At the 17th NOEC in 2016 Sandy, Cathryn and Tonia challenged the long held assumption that the OE profession was a level playing field in a presentation entitled: Selective Hearing: The Unrecognized Contribution of Women to the Outdoor Profession.
The audience indicated a strong desire for further opportunities to explore contribute and reflect on the issue in greater depth.
Using a number of creative approaches, we will enable a reflective, restorative and story gathering opportunity for the voices of the men and women. In short, we aim to ensure the Outdoor Education (OE) profession continues to have a healthy dialogue in this space, whilst also working towards pathways for gender parity.
This workshop will be using creative approaches to eliciting personal narratives in response to the stimulus questions:
• What was a defining moment in your life, related to gender?
• What does gender in OE mean to practitioners in the field?
• When was the first time you understood how your gender would affect your career longevity in OE?
If possible we ask participants to bring four photos to the session that captures the essence of our stimulus questions. The presenters will have alternate creative stimulus available for those in the audience who don’t have photos.
Following up on that lively discussion and the ensuring the field continues to have a healthy dialogue in this space, we suggest to progress the OE profession in a number of key ways.
Undoubtedly, men need to be part of this discussion and help shape future directions. We are mindful of this impending challenge and will create a ‘safe space’ for both genders to participate freely and openly.
• The issue or problem under consideration
As a direct outcome of the challenge that; the OE profession was not as inclusive, democratic and egalitarian as it appears; Gray (2016) created a tangible list of threats that women face in OE profession and proposed that Feminism is not just a woman’s issue. We will highlight the willingness of men in OE profession to engage and respond to this contemporary debate as well as address positive outcomes already emerging from the identification of threats and misconceptions within this space.
The contemporary landscape: What have we done and written about in the time that has elapsed between 17th and 18th NOEC?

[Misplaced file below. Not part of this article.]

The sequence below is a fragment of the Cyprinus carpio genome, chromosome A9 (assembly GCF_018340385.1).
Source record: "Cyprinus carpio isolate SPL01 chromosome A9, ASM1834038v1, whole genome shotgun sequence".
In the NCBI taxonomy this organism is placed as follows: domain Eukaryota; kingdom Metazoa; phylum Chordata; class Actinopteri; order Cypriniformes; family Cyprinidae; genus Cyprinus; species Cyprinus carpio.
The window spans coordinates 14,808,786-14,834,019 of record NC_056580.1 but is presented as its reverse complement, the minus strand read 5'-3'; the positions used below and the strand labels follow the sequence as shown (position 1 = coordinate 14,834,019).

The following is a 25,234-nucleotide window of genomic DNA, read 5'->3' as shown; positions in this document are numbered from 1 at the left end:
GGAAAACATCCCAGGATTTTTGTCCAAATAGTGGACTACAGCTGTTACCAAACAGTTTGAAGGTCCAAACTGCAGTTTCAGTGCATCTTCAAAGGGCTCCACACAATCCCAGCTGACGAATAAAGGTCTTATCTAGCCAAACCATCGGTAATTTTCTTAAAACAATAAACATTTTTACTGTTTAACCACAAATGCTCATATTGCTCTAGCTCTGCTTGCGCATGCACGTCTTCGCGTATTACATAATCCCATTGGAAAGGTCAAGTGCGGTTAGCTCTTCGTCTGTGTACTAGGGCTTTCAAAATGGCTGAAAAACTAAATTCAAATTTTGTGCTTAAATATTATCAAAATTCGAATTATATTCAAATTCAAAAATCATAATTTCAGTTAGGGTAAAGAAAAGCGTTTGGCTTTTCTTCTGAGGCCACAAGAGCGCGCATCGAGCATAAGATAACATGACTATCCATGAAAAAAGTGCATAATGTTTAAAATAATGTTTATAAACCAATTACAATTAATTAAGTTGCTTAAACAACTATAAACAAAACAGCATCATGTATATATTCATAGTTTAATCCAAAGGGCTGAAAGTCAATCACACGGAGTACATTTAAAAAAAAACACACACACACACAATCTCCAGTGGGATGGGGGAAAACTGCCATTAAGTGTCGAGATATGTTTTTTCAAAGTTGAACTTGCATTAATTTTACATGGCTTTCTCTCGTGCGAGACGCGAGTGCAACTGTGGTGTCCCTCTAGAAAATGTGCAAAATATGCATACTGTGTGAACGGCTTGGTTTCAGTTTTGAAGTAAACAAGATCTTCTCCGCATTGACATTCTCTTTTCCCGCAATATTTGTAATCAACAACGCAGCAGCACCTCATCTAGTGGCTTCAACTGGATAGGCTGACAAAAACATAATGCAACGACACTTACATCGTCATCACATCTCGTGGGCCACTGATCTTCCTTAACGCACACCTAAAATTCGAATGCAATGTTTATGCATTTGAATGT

In short, a tsunami has been happening behind the scenes and we wish to harness our momentum with like-minded professionals, both men and women.
Gray, T. (2016). The ‘F’ word: Feminism in outdoor education. Journal of Outdoor and Environmental Education, 19(2), 25-41.
Mitten, D., Gray, T., Allen-Craig, S., Loeffler, T.A., & Carpenter, C. (in press). The invisibility cloak: Women’s contribution to outdoor and environmental education. The Journal of Environmental Education.
Gray, T., Mitten, D., Loeffler, T.A., Allen-Craig, S., & Carpenter, C. (accepted 2018). Defining Moments: An examination of the gender divide in women’s contribution to outdoor education. Research in Outdoor Education, Special Edition
Gray, T., & Mitten, D. (in press). The Palgrave Macmillan International handbook of women in outdoor learning. London, England: Palgrave Macmillan.
Gray, T., Allen-Craig, S., & Carpenter, C. (2017). Selective hearing: The unrecognised contribution of women to the outdoor profession. Journal of Outdoor and Environmental Education. 20(1). 25-34.
Gray, T., Mitten, D., Loeffler, T. A., Allen-Craig, S., & Carpenter, C. (2016). Defining moments: Women’s contribution to outdoor education leadership and an examination of the gender divide. Paper presented at The 7th International, Outdoor Education Research Conference, Nova Scotia, Canada, 4-8 July (pp. 45-46).
• The implications
Exploring Ways forward:
Alignment of past experiences of all workshop presenters helps shape the female narratives to be presented in this workshop. Social inequalities and blind-spots still abound in the profession and we will attempt to illuminate the ongoing issues. The task of the presentation is to elevate our contributions as well as galvanize the work that needs to be done to make these spaces inclusive.
We anticipate that creative strategies will generate insightful reflection from both male and female participants and foster consideration of topics such as gendered language on OE, potential bias and impacts within curriculum v pedagogy; quantitative v qualitative research approaches.
Tonia Gray Ph. D. is a Senior Researcher at Centre for Educational Research WSU and Chair of the Australian Tertiary Educator Network (ATOEN). She has been involved in OE for 35+ years as a practitioner, researcher and curriculum developer. In 2014 she received the prestigious Australian Award for Excellence in
University Teaching for her work in OE. Tonia is an associate editor for JOEE, past editor of the AJOE and
on the review panel for JEE and JAEOL.
Sandy Allen-Craig is the National Coordinator for the Outdoor Leadership and Outdoor Education and is responsible for the curriculum development and program delivery of Outdoor Leadership units across the multi campuses of the Australian Catholic University. She has been awarded an Australian Learning and Teaching Council citation, for outstanding contribution to student learning.
Cathryn Carpenter Ph.D. is currently an independent scholar and past senior lecturer in youth studies at Victoria
University. Cathryn has also contributed to the outdoor profession for 30+ years as an instructor, a teacher and curriculum developer in both secondary and tertiary institutions, and through research. For the past ten years she has been actively involved in the development and articulation of Adventure Therapy nationally and internationally.
View or download presentation here.